Air freight traffic jumped by almost a quarter in December in a positive end to the aviation industry’s worst year, showing economic recovery is picking up steam.
However, the International Air Transport Association (IATA) said the aviation sector would face a tough 2010 making up for the lost demand in 2009 and handling new security demands.
“The industry starts 2010 with some enormous challenges. The worst is behind us, but it is not time to celebrate,” IATA Director-General Giovanni Bisignani said in a statement.
The slump in demand in 2009, the worst year in the industry’s history, meant airlines would face another spartan year adjusting to two-and-a-half lost years of passenger growth and three-and-a-half years of lost freight growth, he said.
This would require airlines to focus on matching capacity to demand and controlling costs, he said.
In terms of demand, 2009 goes into the history books as the worst year the industry has even seen,” Bisignani said.
IATA said air cargo traffic a barometer of the strength of world trade in December was 24.4% higher than a year earlier. Its load factor, an industry measure of capacity utilisation, was 54.1.
But this year-on-year strength was exaggerated by an unusually weak December 2008, the low-point in the cycle.
For 2009 as a whole, freight demand fell 10.1% in line with the World Trade Organisation’s forecast for the contraction in global trade for a load factor of 49.1.
Passenger demand rose 4.5% in December for a load factor of 77.6 while Africa’s carriers experienced a sharp decline of 6.8% in 2009 primarily on an exceptionally weak first half.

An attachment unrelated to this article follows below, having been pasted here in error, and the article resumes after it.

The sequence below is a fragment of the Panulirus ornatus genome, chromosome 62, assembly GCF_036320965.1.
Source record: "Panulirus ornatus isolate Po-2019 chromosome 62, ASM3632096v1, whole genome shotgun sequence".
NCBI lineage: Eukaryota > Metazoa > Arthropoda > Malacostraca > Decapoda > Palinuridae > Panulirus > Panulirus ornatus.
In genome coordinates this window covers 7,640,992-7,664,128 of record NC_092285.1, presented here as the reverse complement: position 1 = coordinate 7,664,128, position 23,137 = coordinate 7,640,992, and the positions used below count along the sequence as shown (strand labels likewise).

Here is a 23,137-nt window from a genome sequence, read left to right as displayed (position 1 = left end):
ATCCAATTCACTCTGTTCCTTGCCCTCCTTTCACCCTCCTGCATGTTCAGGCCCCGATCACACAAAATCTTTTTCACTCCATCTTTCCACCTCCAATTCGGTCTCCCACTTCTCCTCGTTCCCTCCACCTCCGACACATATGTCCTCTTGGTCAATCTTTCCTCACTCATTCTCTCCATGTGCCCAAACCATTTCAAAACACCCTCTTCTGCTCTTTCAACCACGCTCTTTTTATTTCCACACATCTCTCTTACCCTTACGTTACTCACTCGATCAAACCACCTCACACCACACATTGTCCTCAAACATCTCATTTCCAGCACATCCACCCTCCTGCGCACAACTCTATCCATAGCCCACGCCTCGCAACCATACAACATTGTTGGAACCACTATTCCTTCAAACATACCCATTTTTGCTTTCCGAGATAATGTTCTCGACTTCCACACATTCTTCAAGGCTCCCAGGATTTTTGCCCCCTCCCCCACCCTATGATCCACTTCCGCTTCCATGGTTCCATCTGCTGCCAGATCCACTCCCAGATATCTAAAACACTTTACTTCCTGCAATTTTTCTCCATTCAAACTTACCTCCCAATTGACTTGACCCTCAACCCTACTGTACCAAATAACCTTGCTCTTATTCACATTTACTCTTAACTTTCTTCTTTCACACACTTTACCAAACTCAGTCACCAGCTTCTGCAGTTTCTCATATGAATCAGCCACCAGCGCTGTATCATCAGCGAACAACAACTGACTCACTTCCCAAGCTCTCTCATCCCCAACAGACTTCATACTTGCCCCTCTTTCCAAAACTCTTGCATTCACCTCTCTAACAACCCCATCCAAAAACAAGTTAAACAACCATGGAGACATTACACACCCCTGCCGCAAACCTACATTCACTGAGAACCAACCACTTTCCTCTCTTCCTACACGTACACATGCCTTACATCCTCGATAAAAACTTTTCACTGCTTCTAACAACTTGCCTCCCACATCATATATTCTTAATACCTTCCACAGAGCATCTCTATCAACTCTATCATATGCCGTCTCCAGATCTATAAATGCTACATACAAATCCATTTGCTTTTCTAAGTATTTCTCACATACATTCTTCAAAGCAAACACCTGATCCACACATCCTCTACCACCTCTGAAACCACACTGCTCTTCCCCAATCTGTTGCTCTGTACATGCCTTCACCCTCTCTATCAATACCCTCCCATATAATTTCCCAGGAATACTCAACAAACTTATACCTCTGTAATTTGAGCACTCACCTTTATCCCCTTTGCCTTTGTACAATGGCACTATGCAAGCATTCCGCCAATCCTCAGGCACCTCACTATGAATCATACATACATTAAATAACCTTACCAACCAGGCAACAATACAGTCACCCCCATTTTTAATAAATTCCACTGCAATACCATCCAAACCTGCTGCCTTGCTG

The year ended with December demand at 3.1% above previous year levels, but for the year as a whole it fell 3.5%, giving a load factor of 75.6, IATA said, which groups 230 airlines including British Airways, Singapore Airlines, and Emirates.
In a further sign of economic recovery, the Dutch CPB institute said trade in the three months ended November was 5.7% higher than in the preceding three months the biggest increase since it started tracking trade data in 1991.
The more volatile monthly figures showed trade volumes rose in November by 1.1% from October, when they increased by an upwards revised 1.4%, but were still 12% below their April 2008 peak, said the institute, whose trade data is used by the World Bank and European Commission.
Bisignani said the aviation industry would have to face tougher security requirements following an attempt to blow up a US passenger jet on Dec. 25.
Bisignani said global airlines were spending $5.9 billion a year on security measures, which were the responsibility of governments who should be picking up the bill.
IATA has forecast that airlines will lose $5.6 billion on a net basis this year after losing $11 billion in 2009.